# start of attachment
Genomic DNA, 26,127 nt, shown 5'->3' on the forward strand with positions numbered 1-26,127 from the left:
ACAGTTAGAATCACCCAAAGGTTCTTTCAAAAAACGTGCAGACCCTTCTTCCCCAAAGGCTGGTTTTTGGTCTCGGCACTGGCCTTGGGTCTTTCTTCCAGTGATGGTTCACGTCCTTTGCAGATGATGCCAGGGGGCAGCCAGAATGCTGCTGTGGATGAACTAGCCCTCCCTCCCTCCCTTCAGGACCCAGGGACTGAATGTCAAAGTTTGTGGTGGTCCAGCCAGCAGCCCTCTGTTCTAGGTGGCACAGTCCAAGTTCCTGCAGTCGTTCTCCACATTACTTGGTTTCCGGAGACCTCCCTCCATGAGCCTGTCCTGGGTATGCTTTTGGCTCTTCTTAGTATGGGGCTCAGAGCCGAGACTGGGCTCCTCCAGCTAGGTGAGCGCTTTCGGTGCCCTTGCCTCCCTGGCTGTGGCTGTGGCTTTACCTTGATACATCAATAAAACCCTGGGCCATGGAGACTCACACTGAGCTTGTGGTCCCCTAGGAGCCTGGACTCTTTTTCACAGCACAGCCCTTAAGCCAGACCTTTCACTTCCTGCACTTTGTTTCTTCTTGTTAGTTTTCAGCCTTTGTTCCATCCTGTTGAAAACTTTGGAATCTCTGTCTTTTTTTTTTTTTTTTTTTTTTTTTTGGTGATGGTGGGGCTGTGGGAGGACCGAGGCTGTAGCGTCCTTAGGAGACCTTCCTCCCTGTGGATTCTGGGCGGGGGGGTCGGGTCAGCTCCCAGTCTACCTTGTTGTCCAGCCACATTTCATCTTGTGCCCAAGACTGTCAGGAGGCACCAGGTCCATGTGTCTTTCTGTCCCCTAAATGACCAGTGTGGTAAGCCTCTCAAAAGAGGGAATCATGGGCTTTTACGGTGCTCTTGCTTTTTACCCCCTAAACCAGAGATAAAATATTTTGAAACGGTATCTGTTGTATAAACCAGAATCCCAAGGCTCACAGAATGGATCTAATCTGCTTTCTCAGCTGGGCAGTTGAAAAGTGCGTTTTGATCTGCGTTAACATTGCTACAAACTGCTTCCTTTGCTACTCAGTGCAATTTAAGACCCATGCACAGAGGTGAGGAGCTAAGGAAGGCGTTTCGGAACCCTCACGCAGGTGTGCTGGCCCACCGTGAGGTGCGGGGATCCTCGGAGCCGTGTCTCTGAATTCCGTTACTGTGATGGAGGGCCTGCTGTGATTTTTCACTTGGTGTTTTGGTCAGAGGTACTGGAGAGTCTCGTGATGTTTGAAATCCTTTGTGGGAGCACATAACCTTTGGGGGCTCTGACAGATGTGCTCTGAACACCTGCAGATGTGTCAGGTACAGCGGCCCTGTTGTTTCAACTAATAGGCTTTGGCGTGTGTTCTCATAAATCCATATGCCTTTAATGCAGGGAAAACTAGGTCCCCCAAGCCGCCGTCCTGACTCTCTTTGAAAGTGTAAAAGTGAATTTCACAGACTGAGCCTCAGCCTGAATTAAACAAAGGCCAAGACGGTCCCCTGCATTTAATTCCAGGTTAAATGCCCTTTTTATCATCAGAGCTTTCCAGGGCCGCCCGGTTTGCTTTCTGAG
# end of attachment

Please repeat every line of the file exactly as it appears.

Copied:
Genomic DNA, 26,127 nt, shown 5'->3' on the forward strand with positions numbered 1-26,127 from the left:
ACAGTTAGAATCACCCAAAGGTTCTTTCAAAAAACGTGCAGACCCTTCTTCCCCAAAGGCTGGTTTTTGGTCTCGGCACTGGCCTTGGGTCTTTCTTCCAGTGATGGTTCACGTCCTTTGCAGATGATGCCAGGGGGCAGCCAGAATGCTGCTGTGGATGAACTAGCCCTCCCTCCCTCCCTTCAGGACCCAGGGACTGAATGTCAAAGTTTGTGGTGGTCCAGCCAGCAGCCCTCTGTTCTAGGTGGCACAGTCCAAGTTCCTGCAGTCGTTCTCCACATTACTTGGTTTCCGGAGACCTCCCTCCATGAGCCTGTCCTGGGTATGCTTTTGGCTCTTCTTAGTATGGGGCTCAGAGCCGAGACTGGGCTCCTCCAGCTAGGTGAGCGCTTTCGGTGCCCTTGCCTCCCTGGCTGTGGCTGTGGCTTTACCTTGATACATCAATAAAACCCTGGGCCATGGAGACTCACACTGAGCTTGTGGTCCCCTAGGAGCCTGGACTCTTTTTCACAGCACAGCCCTTAAGCCAGACCTTTCACTTCCTGCACTTTGTTTCTTCTTGTTAGTTTTCAGCCTTTGTTCCATCCTGTTGAAAACTTTGGAATCTCTGTCTTTTTTTTTTTTTTTTTTTTTTTTTTGGTGATGGTGGGGCTGTGGGAGGACCGAGGCTGTAGCGTCCTTAGGAGACCTTCCTCCCTGTGGATTCTGGGCGGGGGGGTCGGGTCAGCTCCCAGTCTACCTTGTTGTCCAGCCACATTTCATCTTGTGCCCAAGACTGTCAGGAGGCACCAGGTCCATGTGTCTTTCTGTCCCCTAAATGACCAGTGTGGTAAGCCTCTCAAAAGAGGGAATCATGGGCTTTTACGGTGCTCTTGCTTTTTACCCCCTAAACCAGAGATAAAATATTTTGAAACGGTATCTGTTGTATAAACCAGAATCCCAAGGCTCACAGAATGGATCTAATCTGCTTTCTCAGCTGGGCAGTTGAAAAGTGCGTTTTGATCTGCGTTAACATTGCTACAAACTGCTTCCTTTGCTACTCAGTGCAATTTAAGACCCATGCACAGAGGTGAGGAGCTAAGGAAGGCGTTTCGGAACCCTCACGCAGGTGTGCTGGCCCACCGTGAGGTGCGGGGATCCTCGGAGCCGTGTCTCTGAATTCCGTTACTGTGATGGAGGGCCTGCTGTGATTTTTCACTTGGTGTTTTGGTCAGAGGTACTGGAGAGTCTCGTGATGTTTGAAATCCTTTGTGGGAGCACATAACCTTTGGGGGCTCTGACAGATGTGCTCTGAACACCTGCAGATGTGTCAGGTACAGCGGCCCTGTTGTTTCAACTAATAGGCTTTGGCGTGTGTTCTCATAAATCCATATGCCTTTAATGCAGGGAAAACTAGGTCCCCCAAGCCGCCGTCCTGACTCTCTTTGAAAGTGTAAAAGTGAATTTCACAGACTGAGCCTCAGCCTGAATTAAACAAAGGCCAAGACGGTCCCCTGCATTTAATTCCAGGTTAAATGCCCTTTTTATCATCAGAGCTTTCCAGGGCCGCCCGGTTTGCTTTCTGAG